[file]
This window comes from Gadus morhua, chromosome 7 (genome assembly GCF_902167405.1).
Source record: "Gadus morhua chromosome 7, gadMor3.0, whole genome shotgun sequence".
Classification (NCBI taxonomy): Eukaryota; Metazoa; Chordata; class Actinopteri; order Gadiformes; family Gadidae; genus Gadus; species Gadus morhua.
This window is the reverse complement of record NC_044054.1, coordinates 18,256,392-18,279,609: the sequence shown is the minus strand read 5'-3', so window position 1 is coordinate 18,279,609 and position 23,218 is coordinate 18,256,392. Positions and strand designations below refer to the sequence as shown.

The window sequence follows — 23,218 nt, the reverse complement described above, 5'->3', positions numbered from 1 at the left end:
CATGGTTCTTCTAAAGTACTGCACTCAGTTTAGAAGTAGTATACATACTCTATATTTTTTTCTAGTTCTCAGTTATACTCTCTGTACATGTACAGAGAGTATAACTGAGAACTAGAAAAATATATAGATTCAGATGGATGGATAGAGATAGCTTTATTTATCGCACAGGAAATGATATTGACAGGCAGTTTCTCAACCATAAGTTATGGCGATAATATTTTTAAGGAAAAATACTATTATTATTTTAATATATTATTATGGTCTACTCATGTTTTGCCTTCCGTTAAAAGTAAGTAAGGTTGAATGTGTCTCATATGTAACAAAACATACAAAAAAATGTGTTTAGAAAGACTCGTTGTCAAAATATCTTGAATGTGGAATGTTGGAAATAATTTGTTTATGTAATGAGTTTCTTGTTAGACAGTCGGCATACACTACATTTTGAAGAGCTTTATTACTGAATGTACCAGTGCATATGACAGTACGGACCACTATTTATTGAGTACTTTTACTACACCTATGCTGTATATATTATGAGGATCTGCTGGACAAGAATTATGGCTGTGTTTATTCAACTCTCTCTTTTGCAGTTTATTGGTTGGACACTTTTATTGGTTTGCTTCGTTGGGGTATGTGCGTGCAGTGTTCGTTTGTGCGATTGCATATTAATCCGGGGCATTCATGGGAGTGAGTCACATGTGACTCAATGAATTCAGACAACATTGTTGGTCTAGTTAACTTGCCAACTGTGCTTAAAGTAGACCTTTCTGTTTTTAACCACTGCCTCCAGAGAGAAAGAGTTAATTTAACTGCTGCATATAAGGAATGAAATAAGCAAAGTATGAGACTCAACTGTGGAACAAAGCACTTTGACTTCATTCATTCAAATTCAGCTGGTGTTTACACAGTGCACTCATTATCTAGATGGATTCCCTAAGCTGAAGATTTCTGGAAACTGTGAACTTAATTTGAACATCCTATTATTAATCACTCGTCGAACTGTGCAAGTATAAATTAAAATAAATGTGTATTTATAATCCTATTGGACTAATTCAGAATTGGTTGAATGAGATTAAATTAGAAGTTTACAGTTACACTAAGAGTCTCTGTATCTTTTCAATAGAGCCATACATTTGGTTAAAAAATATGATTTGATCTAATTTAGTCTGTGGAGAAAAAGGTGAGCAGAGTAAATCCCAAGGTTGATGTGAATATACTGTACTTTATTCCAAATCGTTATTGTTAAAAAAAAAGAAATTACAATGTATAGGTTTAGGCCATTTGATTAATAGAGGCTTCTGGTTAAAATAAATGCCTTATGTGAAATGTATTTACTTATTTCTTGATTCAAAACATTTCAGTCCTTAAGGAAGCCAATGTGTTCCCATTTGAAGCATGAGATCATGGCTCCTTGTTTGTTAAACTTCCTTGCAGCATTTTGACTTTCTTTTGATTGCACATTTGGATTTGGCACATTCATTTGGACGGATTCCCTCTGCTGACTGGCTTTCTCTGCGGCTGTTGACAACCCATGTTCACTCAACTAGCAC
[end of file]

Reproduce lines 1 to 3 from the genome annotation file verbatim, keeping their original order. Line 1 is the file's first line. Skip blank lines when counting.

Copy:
This window comes from Gadus morhua, chromosome 7 (genome assembly GCF_902167405.1).
Source record: "Gadus morhua chromosome 7, gadMor3.0, whole genome shotgun sequence".
Classification (NCBI taxonomy): Eukaryota; Metazoa; Chordata; class Actinopteri; order Gadiformes; family Gadidae; genus Gadus; species Gadus morhua.